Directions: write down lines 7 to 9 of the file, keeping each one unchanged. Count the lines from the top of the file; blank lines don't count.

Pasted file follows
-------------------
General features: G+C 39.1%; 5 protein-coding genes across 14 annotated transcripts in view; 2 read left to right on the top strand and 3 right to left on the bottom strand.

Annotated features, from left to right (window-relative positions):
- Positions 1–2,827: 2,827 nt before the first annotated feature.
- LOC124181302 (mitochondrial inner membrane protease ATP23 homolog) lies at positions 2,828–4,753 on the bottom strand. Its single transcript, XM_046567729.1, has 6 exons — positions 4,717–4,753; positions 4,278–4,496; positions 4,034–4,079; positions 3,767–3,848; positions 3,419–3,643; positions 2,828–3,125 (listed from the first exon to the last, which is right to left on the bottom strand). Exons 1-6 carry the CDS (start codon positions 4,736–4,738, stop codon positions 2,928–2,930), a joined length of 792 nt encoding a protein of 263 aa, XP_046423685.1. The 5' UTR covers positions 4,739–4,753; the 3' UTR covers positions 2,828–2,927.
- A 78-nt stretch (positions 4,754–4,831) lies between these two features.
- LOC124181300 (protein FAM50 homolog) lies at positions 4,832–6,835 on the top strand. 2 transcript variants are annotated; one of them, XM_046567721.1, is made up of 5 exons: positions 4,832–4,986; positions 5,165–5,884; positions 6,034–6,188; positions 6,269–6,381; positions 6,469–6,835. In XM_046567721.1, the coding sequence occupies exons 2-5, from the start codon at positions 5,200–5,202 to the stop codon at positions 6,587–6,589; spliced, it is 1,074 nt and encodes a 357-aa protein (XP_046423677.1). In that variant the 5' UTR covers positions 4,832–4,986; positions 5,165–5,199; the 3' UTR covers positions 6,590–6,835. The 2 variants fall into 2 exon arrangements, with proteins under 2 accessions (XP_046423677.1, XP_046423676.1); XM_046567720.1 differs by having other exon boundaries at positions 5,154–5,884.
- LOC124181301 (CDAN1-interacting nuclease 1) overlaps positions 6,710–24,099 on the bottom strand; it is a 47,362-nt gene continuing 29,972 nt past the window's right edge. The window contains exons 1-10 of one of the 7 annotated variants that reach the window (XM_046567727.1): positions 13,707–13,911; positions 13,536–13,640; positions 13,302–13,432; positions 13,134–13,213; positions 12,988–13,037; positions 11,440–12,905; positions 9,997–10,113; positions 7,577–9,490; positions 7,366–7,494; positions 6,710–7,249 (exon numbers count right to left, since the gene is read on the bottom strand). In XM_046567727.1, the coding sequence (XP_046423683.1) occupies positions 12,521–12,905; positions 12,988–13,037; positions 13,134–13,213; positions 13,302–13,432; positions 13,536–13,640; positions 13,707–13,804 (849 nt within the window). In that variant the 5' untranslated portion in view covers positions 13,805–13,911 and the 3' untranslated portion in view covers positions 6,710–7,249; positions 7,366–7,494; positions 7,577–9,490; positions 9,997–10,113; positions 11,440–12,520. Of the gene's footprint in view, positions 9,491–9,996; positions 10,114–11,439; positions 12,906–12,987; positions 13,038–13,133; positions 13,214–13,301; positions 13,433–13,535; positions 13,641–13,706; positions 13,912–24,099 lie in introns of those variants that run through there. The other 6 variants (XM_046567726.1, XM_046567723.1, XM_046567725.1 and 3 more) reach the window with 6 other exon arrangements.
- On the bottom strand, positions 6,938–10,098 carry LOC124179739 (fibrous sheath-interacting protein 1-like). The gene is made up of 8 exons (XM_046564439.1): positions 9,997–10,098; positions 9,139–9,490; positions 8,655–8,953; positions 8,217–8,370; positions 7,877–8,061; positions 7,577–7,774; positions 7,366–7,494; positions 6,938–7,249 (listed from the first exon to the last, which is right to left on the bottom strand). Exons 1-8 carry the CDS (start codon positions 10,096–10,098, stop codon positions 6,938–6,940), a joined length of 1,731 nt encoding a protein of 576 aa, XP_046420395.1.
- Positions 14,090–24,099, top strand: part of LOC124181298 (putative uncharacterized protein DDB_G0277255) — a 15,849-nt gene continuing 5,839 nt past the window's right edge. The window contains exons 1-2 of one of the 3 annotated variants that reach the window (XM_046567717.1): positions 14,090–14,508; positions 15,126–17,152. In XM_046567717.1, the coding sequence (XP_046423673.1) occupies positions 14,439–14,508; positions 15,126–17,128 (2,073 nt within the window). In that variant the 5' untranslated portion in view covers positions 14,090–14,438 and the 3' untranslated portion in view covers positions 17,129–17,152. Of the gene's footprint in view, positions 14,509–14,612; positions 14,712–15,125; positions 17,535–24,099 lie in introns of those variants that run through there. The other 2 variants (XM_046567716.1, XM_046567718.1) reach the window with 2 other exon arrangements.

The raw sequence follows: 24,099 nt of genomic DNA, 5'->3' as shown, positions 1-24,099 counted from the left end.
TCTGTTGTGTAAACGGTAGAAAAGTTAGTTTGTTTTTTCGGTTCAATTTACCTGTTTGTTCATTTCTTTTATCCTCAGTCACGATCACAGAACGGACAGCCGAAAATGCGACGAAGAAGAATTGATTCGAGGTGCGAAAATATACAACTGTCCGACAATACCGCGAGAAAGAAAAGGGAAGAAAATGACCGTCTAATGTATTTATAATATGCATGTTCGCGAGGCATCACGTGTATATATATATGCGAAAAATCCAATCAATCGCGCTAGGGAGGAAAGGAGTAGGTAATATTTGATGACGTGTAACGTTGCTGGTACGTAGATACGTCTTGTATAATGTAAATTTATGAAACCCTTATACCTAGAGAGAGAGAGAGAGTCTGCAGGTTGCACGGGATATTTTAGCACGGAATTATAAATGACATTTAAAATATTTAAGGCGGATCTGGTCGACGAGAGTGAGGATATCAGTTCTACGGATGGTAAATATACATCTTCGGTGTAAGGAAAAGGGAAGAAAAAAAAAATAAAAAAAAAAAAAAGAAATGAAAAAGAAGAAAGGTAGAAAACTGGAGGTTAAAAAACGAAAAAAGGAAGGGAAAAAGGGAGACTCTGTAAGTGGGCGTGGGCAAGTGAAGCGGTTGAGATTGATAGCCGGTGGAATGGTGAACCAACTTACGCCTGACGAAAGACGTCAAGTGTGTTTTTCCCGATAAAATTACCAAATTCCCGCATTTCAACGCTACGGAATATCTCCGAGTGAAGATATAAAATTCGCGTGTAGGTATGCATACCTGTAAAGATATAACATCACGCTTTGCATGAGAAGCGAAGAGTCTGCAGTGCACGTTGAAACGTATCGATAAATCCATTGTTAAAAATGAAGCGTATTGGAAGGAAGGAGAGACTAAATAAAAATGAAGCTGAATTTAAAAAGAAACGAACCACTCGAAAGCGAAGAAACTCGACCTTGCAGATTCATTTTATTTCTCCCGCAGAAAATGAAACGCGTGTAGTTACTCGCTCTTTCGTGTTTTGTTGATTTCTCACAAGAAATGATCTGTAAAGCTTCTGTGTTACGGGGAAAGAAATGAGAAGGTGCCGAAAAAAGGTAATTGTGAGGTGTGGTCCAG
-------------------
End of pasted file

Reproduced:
- LOC124181301 (CDAN1-interacting nuclease 1) overlaps positions 6,710–24,099 on the bottom strand; it is a 47,362-nt gene continuing 29,972 nt past the window's right edge. The window contains exons 1-10 of one of the 7 annotated variants that reach the window (XM_046567727.1): positions 13,707–13,911; positions 13,536–13,640; positions 13,302–13,432; positions 13,134–13,213; positions 12,988–13,037; positions 11,440–12,905; positions 9,997–10,113; positions 7,577–9,490; positions 7,366–7,494; positions 6,710–7,249 (exon numbers count right to left, since the gene is read on the bottom strand). In XM_046567727.1, the coding sequence (XP_046423683.1) occupies positions 12,521–12,905; positions 12,988–13,037; positions 13,134–13,213; positions 13,302–13,432; positions 13,536–13,640; positions 13,707–13,804 (849 nt within the window). In that variant the 5' untranslated portion in view covers positions 13,805–13,911 and the 3' untranslated portion in view covers positions 6,710–7,249; positions 7,366–7,494; positions 7,577–9,490; positions 9,997–10,113; positions 11,440–12,520. Of the gene's footprint in view, positions 9,491–9,996; positions 10,114–11,439; positions 12,906–12,987; positions 13,038–13,133; positions 13,214–13,301; positions 13,433–13,535; positions 13,641–13,706; positions 13,912–24,099 lie in introns of those variants that run through there. The other 6 variants (XM_046567726.1, XM_046567723.1, XM_046567725.1 and 3 more) reach the window with 6 other exon arrangements.
- On the bottom strand, positions 6,938–10,098 carry LOC124179739 (fibrous sheath-interacting protein 1-like). The gene is made up of 8 exons (XM_046564439.1): positions 9,997–10,098; positions 9,139–9,490; positions 8,655–8,953; positions 8,217–8,370; positions 7,877–8,061; positions 7,577–7,774; positions 7,366–7,494; positions 6,938–7,249 (listed from the first exon to the last, which is right to left on the bottom strand). Exons 1-8 carry the CDS (start codon positions 10,096–10,098, stop codon positions 6,938–6,940), a joined length of 1,731 nt encoding a protein of 576 aa, XP_046420395.1.
- Positions 14,090–24,099, top strand: part of LOC124181298 (putative uncharacterized protein DDB_G0277255) — a 15,849-nt gene continuing 5,839 nt past the window's right edge. The window contains exons 1-2 of one of the 3 annotated variants that reach the window (XM_046567717.1): positions 14,090–14,508; positions 15,126–17,152. In XM_046567717.1, the coding sequence (XP_046423673.1) occupies positions 14,439–14,508; positions 15,126–17,128 (2,073 nt within the window). In that variant the 5' untranslated portion in view covers positions 14,090–14,438 and the 3' untranslated portion in view covers positions 17,129–17,152. Of the gene's footprint in view, positions 14,509–14,612; positions 14,712–15,125; positions 17,535–24,099 lie in introns of those variants that run through there. The other 2 variants (XM_046567716.1, XM_046567718.1) reach the window with 2 other exon arrangements.